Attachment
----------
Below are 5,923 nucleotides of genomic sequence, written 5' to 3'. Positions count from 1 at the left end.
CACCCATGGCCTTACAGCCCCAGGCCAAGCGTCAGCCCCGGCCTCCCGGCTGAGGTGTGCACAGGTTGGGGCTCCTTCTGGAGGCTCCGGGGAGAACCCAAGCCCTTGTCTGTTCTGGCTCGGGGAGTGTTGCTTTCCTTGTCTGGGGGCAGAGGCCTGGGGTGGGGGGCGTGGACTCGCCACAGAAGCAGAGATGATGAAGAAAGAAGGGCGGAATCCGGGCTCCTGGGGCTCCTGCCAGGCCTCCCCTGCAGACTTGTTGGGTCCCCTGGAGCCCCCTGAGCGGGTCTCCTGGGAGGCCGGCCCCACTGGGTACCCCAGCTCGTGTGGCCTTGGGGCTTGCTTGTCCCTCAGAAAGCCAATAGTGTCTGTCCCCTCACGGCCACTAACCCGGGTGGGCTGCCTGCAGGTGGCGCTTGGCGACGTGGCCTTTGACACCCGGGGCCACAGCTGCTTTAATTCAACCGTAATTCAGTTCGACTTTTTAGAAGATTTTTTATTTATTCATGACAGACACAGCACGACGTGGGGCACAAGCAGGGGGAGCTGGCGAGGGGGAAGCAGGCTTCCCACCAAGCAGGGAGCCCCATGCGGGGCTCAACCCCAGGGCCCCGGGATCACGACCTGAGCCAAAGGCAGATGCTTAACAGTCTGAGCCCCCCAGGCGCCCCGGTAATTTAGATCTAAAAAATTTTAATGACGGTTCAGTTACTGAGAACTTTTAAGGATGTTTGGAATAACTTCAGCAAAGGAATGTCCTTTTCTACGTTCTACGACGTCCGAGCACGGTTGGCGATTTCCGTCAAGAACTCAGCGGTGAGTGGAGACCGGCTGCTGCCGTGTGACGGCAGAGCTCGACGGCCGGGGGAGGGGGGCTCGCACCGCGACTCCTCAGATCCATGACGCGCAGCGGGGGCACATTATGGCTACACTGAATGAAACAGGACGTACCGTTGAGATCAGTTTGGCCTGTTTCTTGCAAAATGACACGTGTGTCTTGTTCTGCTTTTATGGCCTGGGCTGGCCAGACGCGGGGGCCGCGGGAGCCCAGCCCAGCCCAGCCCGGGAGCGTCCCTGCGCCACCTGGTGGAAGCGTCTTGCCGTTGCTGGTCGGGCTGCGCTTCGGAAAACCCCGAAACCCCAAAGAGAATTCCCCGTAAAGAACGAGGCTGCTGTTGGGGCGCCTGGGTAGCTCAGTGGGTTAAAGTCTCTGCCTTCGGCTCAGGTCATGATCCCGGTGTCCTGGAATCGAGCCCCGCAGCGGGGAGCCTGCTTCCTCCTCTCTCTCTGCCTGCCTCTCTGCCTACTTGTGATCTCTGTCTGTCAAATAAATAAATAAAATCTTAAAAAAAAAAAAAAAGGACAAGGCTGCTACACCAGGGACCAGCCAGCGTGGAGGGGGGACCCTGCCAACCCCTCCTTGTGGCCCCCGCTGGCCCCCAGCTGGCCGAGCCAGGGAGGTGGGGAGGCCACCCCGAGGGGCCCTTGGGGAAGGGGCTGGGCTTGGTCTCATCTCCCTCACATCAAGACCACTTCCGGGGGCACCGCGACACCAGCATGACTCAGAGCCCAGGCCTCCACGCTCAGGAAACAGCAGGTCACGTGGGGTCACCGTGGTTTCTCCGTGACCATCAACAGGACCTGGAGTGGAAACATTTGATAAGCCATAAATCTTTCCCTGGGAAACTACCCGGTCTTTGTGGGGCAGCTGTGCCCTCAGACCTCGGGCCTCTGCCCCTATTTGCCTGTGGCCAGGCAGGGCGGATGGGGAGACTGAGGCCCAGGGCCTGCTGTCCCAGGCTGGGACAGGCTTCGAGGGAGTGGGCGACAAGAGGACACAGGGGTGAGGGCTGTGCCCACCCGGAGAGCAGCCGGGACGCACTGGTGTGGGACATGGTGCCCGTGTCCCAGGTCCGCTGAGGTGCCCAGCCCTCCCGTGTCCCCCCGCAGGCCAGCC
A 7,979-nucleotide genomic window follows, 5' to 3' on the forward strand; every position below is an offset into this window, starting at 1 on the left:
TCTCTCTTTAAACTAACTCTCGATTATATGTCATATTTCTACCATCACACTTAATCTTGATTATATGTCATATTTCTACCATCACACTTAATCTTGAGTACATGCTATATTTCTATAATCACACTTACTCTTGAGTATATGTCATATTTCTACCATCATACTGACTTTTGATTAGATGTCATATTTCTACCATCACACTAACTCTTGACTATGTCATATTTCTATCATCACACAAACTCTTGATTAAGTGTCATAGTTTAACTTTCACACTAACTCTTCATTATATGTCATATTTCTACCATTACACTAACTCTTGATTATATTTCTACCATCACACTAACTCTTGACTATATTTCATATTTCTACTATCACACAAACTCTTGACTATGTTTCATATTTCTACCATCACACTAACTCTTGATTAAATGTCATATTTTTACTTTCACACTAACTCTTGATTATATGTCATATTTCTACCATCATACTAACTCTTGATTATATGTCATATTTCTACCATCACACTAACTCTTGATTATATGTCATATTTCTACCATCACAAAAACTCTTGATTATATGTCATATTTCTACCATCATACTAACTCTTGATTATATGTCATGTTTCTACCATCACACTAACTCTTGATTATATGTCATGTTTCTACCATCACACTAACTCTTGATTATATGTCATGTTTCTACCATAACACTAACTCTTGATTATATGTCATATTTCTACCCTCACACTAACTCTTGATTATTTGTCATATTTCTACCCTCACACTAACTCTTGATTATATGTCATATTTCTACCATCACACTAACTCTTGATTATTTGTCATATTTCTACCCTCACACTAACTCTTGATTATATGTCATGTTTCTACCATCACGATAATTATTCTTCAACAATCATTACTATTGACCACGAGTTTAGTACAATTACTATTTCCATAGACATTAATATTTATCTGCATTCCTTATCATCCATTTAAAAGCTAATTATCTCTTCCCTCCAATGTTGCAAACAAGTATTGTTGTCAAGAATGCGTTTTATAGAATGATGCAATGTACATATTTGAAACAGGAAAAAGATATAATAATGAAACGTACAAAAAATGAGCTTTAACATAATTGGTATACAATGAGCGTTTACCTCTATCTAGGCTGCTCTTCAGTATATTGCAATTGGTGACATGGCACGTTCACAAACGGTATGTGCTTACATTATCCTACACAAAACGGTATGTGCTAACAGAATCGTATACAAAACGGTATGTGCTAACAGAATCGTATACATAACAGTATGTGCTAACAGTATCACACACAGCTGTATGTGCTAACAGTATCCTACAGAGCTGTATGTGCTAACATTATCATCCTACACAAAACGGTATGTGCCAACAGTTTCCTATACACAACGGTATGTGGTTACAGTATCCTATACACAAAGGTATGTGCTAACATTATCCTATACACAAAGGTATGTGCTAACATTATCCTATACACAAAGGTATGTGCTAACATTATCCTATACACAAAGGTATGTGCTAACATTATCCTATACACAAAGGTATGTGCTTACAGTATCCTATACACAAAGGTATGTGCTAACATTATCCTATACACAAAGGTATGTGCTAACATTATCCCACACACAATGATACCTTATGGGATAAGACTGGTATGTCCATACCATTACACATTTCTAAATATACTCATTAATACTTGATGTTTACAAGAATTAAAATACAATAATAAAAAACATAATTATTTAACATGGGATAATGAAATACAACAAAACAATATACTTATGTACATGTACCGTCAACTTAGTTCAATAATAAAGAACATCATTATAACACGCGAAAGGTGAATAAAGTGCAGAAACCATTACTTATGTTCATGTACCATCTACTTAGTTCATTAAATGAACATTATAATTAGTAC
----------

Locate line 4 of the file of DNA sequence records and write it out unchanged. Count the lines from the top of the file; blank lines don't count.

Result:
TCTCTCTTTAAACTAACTCTCGATTATATGTCATATTTCTACCATCACACTTAATCTTGATTATATGTCATATTTCTACCATCACACTTAATCTTGAGTACATGCTATATTTCTATAATCACACTTACTCTTGAGTATATGTCATATTTCTACCATCATACTGACTTTTGATTAGATGTCATATTTCTACCATCACACTAACTCTTGACTATGTCATATTTCTATCATCACACAAACTCTTGATTAAGTGTCATAGTTTAACTTTCACACTAACTCTTCATTATATGTCATATTTCTACCATTACACTAACTCTTGATTATATTTCTACCATCACACTAACTCTTGACTATATTTCATATTTCTACTATCACACAAACTCTTGACTATGTTTCATATTTCTACCATCACACTAACTCTTGATTAAATGTCATATTTTTACTTTCACACTAACTCTTGATTATATGTCATATTTCTACCATCATACTAACTCTTGATTATATGTCATATTTCTACCATCACACTAACTCTTGATTATATGTCATATTTCTACCATCACAAAAACTCTTGATTATATGTCATATTTCTACCATCATACTAACTCTTGATTATATGTCATGTTTCTACCATCACACTAACTCTTGATTATATGTCATGTTTCTACCATCACACTAACTCTTGATTATATGTCATGTTTCTACCATAACACTAACTCTTGATTATATGTCATATTTCTACCCTCACACTAACTCTTGATTATTTGTCATATTTCTACCCTCACACTAACTCTTGATTATATGTCATATTTCTACCATCACACTAACTCTTGATTATTTGTCATATTTCTACCCTCACACTAACTCTTGATTATATGTCATGTTTCTACCATCACGATAATTATTCTTCAACAATCATTACTATTGACCACGAGTTTAGTACAATTACTATTTCCATAGACATTAATATTTATCTGCATTCCTTATCATCCATTTAAAAGCTAATTATCTCTTCCCTCCAATGTTGCAAACAAGTATTGTTGTCAAGAATGCGTTTTATAGAATGATGCAATGTACATATTTGAAACAGGAAAAAGATATAATAATGAAACGTACAAAAAATGAGCTTTAACATAATTGGTATACAATGAGCGTTTACCTCTATCTAGGCTGCTCTTCAGTATATTGCAATTGGTGACATGGCACGTTCACAAACGGTATGTGCTTACATTATCCTACACAAAACGGTATGTGCTAACAGAATCGTATACAAAACGGTATGTGCTAACAGAATCGTATACATAACAGTATGTGCTAACAGTATCACACACAGCTGTATGTGCTAACAGTATCCTACAGAGCTGTATGTGCTAACATTATCATCCTACACAAAACGGTATGTGCCAACAGTTTCCTATACACAACGGTATGTGGTTACAGTATCCTATACACAAAGGTATGTGCTAACATTATCCTATACACAAAGGTATGTGCTAACATTATCCTATACACAAAGGTATGTGCTAACATTATCCTATACACAAAGGTATGTGCTAACATTATCCTATACACAAAGGTATGTGCTTACAGTATCCTATACACAAAGGTATGTGCTAACATTATCCTATACACAAAGGTATGTGCTAACATTATCCCACACACAATGATACCTTATGGGATAAGACTGGTATGTCCATACCATTACACATTTCTAAATATACTCATTAATACTTGATGTTTACAAGAATTAAAATACAATAATAAAAAACATAATTATTTAACATGGGATAATGAAATACAACAAAACAATATACTTATGTACATGTACCGTCAACTTAGTTCAATAATAAAGAACATCATTATAACACGCGAAAGGTGAATAAAGTGCAGAAACCATTACTTATGTTCATGTACCATCTACTTAGTTCATTAAATGAACATTATAATTAGTAC